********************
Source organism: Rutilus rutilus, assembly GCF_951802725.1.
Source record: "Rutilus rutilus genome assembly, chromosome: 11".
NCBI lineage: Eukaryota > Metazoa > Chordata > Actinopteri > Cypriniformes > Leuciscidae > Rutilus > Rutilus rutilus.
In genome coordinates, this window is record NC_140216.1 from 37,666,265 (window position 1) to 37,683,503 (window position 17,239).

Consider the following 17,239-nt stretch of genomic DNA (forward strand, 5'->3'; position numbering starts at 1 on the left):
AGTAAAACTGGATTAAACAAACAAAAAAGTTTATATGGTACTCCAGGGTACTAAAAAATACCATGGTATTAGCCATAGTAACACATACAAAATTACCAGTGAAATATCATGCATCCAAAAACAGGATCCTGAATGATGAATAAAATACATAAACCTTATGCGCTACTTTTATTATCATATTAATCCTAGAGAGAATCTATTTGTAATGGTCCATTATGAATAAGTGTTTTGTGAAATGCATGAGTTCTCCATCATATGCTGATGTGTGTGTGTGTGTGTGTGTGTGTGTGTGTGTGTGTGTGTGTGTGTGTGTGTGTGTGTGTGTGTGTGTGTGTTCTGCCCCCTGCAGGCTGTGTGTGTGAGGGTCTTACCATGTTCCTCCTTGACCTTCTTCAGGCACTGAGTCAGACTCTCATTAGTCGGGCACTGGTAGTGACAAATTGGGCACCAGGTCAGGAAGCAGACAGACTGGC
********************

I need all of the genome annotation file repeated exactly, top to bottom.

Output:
Source organism: Rutilus rutilus, assembly GCF_951802725.1.
Source record: "Rutilus rutilus genome assembly, chromosome: 11".
NCBI lineage: Eukaryota > Metazoa > Chordata > Actinopteri > Cypriniformes > Leuciscidae > Rutilus > Rutilus rutilus.
In genome coordinates, this window is record NC_140216.1 from 37,666,265 (window position 1) to 37,683,503 (window position 17,239).

Consider the following 17,239-nt stretch of genomic DNA (forward strand, 5'->3'; position numbering starts at 1 on the left):
AGTAAAACTGGATTAAACAAACAAAAAAGTTTATATGGTACTCCAGGGTACTAAAAAATACCATGGTATTAGCCATAGTAACACATACAAAATTACCAGTGAAATATCATGCATCCAAAAACAGGATCCTGAATGATGAATAAAATACATAAACCTTATGCGCTACTTTTATTATCATATTAATCCTAGAGAGAATCTATTTGTAATGGTCCATTATGAATAAGTGTTTTGTGAAATGCATGAGTTCTCCATCATATGCTGATGTGTGTGTGTGTGTGTGTGTGTGTGTGTGTGTGTGTGTGTGTGTGTGTGTGTGTGTGTGTGTGTGTGTGTGTTCTGCCCCCTGCAGGCTGTGTGTGTGAGGGTCTTACCATGTTCCTCCTTGACCTTCTTCAGGCACTGAGTCAGACTCTCATTAGTCGGGCACTGGTAGTGACAAATTGGGCACCAGGTCAGGAAGCAGACAGACTGGC